Fri | Apr 19, 2024

Shining light into dark corners of Israel’s Likud party

Published:Tuesday | February 27, 2024 | 12:06 AM


On February 19, the US proposed a draft United Nations Security Council resolution supporting a temporary ceasefire in Gaza, while strongly discouraging an Israeli ground offensive into the besieged city of Rafah. President Biden notified his intentions in a telephone call to Prime Minister (PM) Benjamin Netanyahu, whose Likud party leads Israel in the Gaza War that has already claimed over 29,000 Palestinian lives, with over 69,000 injured and countless thousands buried in the rubble. There is a saying that history often repeats itself, and this change of direction from the White House sounded eerily similar to when President Ronald Reagan telephoned then Israeli PM Menachem Begin during his Lebanon War in 1982. Although President Reagan was a former movie actor best remembered for co-starring with the chimpanzee in Bedtime For Bonzo, he wasn’t joking or fooling around when he called PM Begin. He expressed outrage at the killing of civilians during a 10-week siege of West Beirut, where Israeli Defence Force (IDF) was bombing positions held by the Palestinian Liberation Organization. PM Begin was not necessarily a nice guy to deal with, but took the US President’s words to heart, ordering a ceasefire shortly after that telephone call in 1982.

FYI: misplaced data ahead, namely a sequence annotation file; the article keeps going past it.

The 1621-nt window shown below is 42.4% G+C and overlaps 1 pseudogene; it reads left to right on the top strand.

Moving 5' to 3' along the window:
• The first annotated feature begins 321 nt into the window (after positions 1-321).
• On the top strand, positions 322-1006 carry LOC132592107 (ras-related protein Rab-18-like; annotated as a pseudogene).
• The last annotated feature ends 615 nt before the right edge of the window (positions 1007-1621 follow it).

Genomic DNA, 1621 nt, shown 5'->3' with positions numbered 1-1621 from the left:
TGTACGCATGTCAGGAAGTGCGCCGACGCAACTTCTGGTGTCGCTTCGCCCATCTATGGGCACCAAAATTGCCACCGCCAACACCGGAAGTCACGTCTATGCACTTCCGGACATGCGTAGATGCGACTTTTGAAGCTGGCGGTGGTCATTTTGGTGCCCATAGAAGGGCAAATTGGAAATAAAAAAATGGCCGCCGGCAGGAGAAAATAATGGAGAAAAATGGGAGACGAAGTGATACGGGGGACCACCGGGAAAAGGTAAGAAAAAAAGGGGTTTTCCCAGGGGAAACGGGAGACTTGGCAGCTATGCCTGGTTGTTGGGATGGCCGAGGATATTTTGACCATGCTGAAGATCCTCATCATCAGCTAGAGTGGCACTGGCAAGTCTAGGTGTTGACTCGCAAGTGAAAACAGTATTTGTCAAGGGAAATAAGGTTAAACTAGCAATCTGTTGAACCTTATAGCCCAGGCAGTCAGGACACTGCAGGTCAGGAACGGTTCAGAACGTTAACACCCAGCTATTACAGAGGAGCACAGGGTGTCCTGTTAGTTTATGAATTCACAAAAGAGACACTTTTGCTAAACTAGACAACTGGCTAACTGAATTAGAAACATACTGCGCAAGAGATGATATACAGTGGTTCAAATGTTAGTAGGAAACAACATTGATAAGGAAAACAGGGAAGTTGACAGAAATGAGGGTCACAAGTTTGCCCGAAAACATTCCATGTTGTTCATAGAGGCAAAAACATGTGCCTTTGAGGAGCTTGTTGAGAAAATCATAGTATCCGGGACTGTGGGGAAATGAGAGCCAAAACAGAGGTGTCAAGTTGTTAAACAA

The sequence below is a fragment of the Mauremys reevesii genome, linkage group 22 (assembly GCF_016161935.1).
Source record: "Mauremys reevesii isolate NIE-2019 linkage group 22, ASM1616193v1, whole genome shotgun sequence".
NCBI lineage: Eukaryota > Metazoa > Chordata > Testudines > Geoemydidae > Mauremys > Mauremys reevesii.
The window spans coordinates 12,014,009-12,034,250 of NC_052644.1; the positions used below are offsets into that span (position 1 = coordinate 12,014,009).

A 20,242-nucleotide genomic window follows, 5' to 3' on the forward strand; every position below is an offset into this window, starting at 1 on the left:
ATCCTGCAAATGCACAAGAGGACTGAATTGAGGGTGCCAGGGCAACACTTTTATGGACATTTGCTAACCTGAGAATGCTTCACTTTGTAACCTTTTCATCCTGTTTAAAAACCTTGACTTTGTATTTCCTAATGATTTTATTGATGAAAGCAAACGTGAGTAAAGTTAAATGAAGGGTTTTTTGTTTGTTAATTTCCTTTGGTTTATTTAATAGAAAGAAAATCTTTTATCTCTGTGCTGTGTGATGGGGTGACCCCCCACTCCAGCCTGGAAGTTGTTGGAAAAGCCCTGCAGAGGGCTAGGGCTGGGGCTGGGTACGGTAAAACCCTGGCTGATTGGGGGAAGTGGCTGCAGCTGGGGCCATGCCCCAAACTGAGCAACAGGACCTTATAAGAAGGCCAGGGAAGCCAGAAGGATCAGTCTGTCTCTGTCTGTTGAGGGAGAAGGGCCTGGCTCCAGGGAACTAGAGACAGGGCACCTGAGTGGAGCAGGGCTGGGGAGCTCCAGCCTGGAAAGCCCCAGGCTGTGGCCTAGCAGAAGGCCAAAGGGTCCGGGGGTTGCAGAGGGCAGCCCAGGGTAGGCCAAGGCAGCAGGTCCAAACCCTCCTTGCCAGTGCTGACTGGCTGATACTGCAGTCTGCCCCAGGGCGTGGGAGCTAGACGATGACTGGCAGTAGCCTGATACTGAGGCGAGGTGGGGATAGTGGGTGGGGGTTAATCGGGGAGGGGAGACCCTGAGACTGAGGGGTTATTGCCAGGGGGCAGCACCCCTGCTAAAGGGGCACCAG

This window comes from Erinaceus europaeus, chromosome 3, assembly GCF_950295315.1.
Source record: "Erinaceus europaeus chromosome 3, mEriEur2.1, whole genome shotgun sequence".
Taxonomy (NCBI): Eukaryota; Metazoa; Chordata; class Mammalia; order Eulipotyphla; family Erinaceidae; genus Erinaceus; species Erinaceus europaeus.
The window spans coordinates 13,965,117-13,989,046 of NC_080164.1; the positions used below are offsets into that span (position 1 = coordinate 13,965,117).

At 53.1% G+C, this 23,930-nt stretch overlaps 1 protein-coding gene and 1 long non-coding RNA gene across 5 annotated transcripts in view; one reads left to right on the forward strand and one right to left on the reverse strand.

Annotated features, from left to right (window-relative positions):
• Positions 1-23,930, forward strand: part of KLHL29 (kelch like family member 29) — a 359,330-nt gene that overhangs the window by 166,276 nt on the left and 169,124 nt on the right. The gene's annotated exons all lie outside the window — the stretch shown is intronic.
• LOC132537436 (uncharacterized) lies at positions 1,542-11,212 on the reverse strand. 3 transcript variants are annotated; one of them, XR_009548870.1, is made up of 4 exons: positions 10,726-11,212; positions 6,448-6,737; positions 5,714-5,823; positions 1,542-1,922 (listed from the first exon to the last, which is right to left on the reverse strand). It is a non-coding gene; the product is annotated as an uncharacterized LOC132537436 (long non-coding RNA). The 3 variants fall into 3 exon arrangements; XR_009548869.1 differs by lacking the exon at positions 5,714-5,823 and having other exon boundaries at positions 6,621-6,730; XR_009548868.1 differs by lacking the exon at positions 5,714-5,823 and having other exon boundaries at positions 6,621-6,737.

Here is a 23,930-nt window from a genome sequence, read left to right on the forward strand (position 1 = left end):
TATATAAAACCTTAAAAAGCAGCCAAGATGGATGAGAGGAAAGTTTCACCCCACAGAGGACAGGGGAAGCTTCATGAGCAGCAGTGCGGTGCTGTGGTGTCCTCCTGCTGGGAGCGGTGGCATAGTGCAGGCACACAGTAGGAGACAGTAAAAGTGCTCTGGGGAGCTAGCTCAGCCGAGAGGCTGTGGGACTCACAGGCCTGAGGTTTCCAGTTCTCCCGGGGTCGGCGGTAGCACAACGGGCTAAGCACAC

Migrating from Poland to Palestine in 1942, Menachem Begin soon became leader of the Irgun gang’s terror attacks against the British Army and Palestinians; killing and maiming many until 1948 when the state of Israel was declared. Zionist terrorists were then integrated into the IDF, although Begin was the most wanted man in Palestine with a $50,000 bounty on his head from UK; later on he formed the Likud party, eventually becoming PM in 1977. The truce in 1982’s Lebanon War following President Reagan’s phone call was short-lived; only a month later came the infamous massacres at Beirut’s Sabra and Shatila refugee camps, where over 2,000 Palestinians were slaughtered in two blood-thirsty days by Lebanon’s Christian Phalangists under authorisation of the IDF. Such was the international outcry that a commission was formed in the Israeli parliament, finding Defence Minister Ariel Sharon indirectly responsible for the massacres; he and top IDF generals were forced to resign. However, that was not the end of Ariel Sharon, who as a youngster was leading the disreputable Unit 101 in the Haganah militia, and, despite a chequered political career, was sworn in as Likud PM in 2001. Benjamin Netanyahu is a notorious tough guy, and a survivor in the hazardous minefield of Israeli politics; hopefully, this very brief glance at two of his predecessors shines a light into dark corners of Israel’s Likud party.


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